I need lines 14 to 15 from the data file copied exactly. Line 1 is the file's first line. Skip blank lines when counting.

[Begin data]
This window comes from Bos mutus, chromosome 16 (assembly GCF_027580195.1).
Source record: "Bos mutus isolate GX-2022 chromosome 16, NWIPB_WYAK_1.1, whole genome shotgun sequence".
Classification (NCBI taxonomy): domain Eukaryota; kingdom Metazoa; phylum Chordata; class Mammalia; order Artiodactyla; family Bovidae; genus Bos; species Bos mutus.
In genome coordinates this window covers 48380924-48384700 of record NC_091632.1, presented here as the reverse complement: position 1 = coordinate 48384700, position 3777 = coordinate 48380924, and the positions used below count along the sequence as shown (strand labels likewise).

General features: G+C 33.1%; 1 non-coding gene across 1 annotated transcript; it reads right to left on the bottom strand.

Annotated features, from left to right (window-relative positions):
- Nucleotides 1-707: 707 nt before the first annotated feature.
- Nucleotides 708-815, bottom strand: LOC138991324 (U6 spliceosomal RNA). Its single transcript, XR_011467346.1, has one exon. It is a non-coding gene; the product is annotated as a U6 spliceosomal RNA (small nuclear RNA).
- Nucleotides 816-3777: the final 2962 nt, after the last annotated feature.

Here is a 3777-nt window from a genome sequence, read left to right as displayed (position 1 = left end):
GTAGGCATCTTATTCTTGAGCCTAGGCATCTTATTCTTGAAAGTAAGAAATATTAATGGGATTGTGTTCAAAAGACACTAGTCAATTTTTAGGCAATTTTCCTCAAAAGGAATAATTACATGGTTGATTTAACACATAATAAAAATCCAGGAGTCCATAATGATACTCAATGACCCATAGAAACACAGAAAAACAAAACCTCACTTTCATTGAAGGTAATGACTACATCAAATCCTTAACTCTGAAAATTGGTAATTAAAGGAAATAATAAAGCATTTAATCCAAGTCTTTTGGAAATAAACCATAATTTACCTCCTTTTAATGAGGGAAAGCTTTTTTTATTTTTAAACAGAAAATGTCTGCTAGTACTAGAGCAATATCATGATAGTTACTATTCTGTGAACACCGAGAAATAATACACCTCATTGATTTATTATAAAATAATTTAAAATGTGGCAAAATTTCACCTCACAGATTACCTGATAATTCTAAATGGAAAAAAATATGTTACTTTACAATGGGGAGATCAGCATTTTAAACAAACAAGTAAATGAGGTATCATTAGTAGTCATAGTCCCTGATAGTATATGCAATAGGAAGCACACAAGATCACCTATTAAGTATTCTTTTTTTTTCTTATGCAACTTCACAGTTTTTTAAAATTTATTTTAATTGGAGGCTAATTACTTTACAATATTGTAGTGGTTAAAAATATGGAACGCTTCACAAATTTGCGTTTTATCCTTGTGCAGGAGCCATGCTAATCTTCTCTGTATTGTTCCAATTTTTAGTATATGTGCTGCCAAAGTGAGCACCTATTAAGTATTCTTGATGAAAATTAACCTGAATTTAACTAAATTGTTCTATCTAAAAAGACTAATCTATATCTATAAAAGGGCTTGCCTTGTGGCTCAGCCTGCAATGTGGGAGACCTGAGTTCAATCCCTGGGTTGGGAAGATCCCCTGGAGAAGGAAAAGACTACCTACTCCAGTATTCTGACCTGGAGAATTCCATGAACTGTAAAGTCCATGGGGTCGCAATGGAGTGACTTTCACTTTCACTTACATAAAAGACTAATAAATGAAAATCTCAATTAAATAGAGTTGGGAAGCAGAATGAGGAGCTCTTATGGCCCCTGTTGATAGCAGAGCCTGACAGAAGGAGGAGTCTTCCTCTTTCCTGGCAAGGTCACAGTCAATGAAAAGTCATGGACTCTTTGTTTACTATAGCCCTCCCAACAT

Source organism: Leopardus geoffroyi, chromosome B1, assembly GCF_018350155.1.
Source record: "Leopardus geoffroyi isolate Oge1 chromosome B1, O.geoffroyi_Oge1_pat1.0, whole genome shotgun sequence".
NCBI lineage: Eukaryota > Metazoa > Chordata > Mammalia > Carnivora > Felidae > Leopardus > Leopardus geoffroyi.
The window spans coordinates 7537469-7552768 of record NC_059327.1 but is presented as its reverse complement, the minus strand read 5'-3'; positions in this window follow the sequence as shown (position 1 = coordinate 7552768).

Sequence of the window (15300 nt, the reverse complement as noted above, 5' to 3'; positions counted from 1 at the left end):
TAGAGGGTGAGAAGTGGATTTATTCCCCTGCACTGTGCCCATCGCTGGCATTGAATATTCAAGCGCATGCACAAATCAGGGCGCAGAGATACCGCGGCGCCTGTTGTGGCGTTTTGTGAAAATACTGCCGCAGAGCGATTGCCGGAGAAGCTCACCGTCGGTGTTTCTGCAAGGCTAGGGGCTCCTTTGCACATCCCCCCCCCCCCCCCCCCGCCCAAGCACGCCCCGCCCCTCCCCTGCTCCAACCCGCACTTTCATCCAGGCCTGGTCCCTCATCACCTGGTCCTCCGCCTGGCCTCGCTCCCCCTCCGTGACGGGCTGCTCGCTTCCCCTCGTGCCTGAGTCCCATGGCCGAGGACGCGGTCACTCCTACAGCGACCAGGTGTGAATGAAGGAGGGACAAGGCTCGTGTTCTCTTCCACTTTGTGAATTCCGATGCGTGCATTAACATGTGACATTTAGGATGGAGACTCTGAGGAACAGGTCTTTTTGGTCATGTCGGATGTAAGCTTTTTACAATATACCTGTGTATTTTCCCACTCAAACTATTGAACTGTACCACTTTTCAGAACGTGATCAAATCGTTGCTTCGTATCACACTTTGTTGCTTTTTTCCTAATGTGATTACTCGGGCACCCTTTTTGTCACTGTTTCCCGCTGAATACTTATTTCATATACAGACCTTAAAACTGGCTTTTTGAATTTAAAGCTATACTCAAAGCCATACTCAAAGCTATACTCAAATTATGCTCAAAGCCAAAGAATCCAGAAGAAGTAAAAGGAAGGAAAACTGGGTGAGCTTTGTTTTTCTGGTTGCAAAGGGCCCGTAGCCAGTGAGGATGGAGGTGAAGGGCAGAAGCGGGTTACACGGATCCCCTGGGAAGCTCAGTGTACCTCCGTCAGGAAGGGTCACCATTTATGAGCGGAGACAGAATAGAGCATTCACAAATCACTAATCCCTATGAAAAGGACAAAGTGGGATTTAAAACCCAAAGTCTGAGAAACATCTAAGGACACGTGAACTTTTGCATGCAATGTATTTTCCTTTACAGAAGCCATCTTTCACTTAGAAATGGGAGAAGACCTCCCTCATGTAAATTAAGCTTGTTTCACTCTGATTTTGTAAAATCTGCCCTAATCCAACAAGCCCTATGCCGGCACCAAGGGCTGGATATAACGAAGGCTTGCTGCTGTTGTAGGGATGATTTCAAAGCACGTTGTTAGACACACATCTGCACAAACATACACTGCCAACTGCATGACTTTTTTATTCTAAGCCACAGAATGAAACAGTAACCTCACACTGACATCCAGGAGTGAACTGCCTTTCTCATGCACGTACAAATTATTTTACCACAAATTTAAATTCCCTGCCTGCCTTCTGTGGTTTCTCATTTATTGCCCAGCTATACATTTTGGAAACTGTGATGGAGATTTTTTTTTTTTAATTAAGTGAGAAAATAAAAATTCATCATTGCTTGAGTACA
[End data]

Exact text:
NCBI lineage: Eukaryota > Metazoa > Chordata > Mammalia > Carnivora > Felidae > Leopardus > Leopardus geoffroyi.
The window spans coordinates 7537469-7552768 of record NC_059327.1 but is presented as its reverse complement, the minus strand read 5'-3'; positions in this window follow the sequence as shown (position 1 = coordinate 7552768).